Review: Kill Your Darlings

Will Ginsberg (Daniel Radcliffe - left) or Carr kill their darling?

Will Ginsberg (Daniel Radcliffe – left) or Carr kill his darling?


Title:                          Kill Your Darlings

Certificate:               15

Director:                   John Krokidas

Major Players:         Daniel Radcliffe, Michael C Hall, Dane DeHaan

Out of five?              4.5


John Krokidas’ first feature has achieved early notoriety, thanks to the tabloids.  And, when you combine cinema’s most famous boy wizard with a story about poetry, passion (both gay and straight), obsession and murder, it’s hardly surprising.  But it’s a distraction from what is a very impressive debut.

The film focuses on the student years of what became the Beat Generation poets – Allen Ginsberg (Daniel Radcliffe), Jack Kerouac (Jack Huston) and William Burroughs (Ben Foster) and how a murder involving the object of Ginsberg’s affection provided the spark that brought them together.

The title belongs to William Faulkner, although the words are spoken by Ginsberg’s poetry lecturer, who explains this is what any aspiring writer must do to achieve their dreams.  In other words, shake off everything that is familiar and close to their heart because they will stand in the way of success as a writer.  And, although this is what Ginsberg does, the phrase rings horribly true in a more literal sense when the murder takes place.  It involves the capricious Lucien Carr (Dane DeHaan) and his one-time lover David Kammerer (TV’s Dexter, Michael C Hall), who is still completely obsessed with him.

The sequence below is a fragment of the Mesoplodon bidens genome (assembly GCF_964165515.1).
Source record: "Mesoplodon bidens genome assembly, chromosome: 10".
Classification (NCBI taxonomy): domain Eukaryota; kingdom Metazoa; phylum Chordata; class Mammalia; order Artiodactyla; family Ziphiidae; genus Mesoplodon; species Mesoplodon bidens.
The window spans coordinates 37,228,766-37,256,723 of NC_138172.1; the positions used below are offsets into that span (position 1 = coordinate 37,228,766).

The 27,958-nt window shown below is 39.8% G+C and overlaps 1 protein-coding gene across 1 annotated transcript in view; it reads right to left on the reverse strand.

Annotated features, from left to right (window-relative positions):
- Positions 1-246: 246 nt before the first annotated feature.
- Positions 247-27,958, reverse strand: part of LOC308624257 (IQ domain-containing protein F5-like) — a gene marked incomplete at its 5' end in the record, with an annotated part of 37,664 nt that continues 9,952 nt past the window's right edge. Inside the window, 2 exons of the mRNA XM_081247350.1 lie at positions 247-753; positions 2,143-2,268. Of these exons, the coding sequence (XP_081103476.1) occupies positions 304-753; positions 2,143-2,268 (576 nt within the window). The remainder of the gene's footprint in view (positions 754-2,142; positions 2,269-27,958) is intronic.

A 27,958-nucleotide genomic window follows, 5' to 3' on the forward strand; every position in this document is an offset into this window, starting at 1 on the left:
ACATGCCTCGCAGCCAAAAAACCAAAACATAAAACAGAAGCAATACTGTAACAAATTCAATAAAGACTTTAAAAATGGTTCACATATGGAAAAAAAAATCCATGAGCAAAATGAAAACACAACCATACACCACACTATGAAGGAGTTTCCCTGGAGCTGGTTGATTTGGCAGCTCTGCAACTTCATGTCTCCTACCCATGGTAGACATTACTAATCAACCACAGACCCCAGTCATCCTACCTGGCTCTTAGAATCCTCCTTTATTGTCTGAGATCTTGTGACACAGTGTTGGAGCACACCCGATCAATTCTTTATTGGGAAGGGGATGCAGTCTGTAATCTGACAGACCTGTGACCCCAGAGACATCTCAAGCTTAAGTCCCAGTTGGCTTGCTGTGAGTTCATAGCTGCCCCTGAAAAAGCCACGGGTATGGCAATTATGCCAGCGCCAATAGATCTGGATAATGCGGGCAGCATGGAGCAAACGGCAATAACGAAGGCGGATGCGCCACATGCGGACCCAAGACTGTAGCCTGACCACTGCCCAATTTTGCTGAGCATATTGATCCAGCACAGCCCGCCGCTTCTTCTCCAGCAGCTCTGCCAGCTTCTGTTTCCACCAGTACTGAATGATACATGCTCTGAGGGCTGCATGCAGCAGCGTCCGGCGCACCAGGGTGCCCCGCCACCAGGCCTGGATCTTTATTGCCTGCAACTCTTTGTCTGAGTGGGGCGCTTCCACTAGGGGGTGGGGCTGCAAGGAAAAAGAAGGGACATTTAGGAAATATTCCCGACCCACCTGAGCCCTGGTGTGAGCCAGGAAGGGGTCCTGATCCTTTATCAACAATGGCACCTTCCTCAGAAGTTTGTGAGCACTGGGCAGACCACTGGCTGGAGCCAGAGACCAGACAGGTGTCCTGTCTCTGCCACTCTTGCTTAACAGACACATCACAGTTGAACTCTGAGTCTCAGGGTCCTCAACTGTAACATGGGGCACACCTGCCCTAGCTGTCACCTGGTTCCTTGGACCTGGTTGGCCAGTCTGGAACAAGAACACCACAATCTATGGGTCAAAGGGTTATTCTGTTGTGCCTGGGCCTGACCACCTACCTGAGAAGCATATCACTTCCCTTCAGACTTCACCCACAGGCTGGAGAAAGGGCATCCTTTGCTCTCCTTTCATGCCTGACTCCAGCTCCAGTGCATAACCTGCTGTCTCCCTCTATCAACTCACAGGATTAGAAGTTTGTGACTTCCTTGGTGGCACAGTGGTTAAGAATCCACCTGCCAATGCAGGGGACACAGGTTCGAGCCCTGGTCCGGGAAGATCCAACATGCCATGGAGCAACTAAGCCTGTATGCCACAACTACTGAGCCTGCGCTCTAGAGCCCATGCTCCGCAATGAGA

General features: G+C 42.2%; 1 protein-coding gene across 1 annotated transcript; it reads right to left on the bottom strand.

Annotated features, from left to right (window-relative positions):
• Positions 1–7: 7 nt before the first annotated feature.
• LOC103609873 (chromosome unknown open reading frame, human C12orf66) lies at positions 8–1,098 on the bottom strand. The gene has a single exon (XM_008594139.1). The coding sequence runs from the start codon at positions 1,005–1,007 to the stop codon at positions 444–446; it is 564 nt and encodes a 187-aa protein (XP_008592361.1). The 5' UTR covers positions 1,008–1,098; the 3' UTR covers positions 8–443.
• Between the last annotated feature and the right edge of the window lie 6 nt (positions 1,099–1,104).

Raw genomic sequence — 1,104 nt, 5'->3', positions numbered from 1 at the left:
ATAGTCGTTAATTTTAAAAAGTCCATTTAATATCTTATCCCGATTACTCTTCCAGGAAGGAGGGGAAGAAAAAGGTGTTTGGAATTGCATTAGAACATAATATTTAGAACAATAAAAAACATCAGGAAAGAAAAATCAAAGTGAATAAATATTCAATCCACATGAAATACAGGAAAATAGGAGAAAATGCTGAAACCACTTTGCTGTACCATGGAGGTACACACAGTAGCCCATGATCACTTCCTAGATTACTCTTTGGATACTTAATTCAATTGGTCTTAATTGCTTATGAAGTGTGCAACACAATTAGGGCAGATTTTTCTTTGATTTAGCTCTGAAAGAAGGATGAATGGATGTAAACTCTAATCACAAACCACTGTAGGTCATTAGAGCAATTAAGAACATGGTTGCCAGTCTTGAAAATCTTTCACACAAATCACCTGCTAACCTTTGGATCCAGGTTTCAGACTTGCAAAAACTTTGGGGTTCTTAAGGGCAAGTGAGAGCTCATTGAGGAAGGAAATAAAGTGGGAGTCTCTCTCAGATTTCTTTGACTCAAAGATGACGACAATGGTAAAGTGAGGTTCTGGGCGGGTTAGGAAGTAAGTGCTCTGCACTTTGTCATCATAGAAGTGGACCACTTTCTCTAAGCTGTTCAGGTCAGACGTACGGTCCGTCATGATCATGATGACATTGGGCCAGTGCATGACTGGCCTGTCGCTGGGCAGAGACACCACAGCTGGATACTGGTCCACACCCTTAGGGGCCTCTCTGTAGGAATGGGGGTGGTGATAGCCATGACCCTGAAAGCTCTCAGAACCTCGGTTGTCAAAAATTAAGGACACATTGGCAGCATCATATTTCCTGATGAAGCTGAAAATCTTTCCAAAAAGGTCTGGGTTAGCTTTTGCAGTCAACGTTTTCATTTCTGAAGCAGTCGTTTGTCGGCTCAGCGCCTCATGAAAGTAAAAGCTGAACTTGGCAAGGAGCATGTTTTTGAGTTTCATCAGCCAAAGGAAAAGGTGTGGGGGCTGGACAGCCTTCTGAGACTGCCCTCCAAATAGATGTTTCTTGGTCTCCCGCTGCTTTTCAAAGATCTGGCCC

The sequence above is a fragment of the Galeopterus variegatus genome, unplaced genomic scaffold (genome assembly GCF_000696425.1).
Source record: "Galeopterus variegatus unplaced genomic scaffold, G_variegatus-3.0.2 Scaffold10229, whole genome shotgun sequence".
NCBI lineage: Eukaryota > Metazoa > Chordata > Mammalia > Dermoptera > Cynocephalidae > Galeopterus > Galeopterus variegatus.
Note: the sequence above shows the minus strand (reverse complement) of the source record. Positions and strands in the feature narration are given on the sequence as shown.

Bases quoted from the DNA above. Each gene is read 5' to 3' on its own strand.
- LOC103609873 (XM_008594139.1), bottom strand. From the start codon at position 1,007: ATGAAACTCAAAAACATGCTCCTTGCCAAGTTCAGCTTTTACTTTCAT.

Through the eyes of Krokidas, student life in 1944 was about as racy as it gets.  Drugs, drink, sex, passion and betrayal – they’re all there in abundance and it’s far removed from the portrait of convention that we’re used to seeing.  It’s a heady mix and it makes for an absorbing, intense film that is probably one of the best I’ve seen this year.

The cast is uniformly superb.  Daniel Radcliffe was the original choice to play Ginsberg but had to pull out because of other commitments.  But he says he never forgot the role and, when that first version fell through, he was approached a second time to be in it and jumped at the chance.  It’s a performance worth waiting for.  He’s excellent as Ginsberg and is clearly a real talent.  Harry Potter is well and truly gone!  As Lucien Carr, Dane DeHaan is impossibly beautiful, in turn both irresistible and appallingly self-centred.  And Jack Huston has real screen presence as Jack Kerouac.  If this performance is anything to go by, the acting dynasty is safe in his hands.

First feature films don’t come much better than this.  Krokidas is one of a clutch of new talent – David Lowery (Ain’t Them Bodies Saints), J C Chandor (Margin Call, All Is Lost) – that have all made a big impression and show every sign of taking cinema into adventurous, new directions.  The Beat Directors, perhaps……?

Kill Your Darlings is released in the UK on 6 December.


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